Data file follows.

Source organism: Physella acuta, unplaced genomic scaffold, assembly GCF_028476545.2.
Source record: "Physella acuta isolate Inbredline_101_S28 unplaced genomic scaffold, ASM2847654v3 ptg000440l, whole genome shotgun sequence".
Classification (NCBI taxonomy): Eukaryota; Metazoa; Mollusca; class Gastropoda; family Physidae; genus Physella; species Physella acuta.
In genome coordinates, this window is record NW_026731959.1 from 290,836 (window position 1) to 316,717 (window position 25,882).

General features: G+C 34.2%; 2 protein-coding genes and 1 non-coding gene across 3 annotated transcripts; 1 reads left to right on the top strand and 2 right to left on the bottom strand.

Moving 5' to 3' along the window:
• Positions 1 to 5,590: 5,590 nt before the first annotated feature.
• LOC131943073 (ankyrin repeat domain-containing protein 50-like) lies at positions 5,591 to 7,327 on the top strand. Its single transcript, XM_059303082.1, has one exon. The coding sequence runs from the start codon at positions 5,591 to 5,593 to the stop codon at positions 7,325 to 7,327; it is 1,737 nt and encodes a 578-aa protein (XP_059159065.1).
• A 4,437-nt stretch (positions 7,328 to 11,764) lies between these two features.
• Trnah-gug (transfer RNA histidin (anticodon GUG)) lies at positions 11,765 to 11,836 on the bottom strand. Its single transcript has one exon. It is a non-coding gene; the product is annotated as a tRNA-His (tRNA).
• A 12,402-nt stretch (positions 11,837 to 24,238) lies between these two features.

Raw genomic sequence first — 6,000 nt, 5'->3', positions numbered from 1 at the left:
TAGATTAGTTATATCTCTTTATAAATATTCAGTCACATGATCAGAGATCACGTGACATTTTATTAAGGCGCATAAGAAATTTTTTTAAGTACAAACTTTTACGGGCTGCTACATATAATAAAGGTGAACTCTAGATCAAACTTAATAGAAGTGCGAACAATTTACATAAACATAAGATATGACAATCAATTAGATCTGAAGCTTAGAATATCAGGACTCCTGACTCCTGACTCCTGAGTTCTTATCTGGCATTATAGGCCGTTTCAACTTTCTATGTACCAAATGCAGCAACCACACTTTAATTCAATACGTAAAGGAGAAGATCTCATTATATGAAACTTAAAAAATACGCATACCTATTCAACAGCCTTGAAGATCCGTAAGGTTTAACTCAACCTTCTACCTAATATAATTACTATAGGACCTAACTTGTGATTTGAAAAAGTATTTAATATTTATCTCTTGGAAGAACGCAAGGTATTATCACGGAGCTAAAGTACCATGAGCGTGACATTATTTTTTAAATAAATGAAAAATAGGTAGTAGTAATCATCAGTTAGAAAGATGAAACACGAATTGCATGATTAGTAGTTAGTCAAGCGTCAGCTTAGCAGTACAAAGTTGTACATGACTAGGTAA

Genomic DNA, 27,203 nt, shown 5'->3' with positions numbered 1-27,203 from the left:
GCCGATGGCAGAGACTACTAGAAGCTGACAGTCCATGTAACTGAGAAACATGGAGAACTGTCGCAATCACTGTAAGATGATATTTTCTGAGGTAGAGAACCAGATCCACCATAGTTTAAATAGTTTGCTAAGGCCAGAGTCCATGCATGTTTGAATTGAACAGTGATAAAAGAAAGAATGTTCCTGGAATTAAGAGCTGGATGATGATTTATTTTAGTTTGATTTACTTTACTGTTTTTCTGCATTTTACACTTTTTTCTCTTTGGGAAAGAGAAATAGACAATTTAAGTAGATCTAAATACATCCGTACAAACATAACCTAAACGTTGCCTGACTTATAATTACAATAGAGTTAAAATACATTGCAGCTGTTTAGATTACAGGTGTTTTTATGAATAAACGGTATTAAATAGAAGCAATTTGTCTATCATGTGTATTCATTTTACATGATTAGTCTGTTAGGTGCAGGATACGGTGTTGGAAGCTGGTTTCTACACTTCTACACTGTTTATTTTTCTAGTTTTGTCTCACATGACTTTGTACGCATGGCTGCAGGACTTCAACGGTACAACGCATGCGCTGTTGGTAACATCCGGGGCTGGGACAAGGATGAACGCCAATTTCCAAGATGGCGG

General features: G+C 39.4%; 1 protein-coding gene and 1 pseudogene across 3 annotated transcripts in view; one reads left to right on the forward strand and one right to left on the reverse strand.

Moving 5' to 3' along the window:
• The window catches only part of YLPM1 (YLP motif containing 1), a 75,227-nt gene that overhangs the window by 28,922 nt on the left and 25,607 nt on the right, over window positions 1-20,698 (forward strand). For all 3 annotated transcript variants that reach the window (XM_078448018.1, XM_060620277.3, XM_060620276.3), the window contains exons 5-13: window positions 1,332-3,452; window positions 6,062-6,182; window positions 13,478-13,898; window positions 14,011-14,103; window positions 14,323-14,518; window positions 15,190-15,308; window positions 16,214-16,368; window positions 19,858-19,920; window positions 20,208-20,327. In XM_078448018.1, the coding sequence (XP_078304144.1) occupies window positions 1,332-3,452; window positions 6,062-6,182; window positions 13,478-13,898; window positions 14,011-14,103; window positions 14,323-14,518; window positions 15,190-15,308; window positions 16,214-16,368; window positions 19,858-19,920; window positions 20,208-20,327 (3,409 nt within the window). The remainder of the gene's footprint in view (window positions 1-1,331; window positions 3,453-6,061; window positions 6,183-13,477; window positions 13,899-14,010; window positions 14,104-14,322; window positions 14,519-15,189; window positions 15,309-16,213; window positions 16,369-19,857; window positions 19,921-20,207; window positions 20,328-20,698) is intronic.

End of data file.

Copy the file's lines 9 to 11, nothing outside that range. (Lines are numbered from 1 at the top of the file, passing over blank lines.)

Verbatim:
• A 4,437-nt stretch (positions 7,328 to 11,764) lies between these two features.
• Trnah-gug (transfer RNA histidin (anticodon GUG)) lies at positions 11,765 to 11,836 on the bottom strand. Its single transcript has one exon. It is a non-coding gene; the product is annotated as a tRNA-His (tRNA).
• A 12,402-nt stretch (positions 11,837 to 24,238) lies between these two features.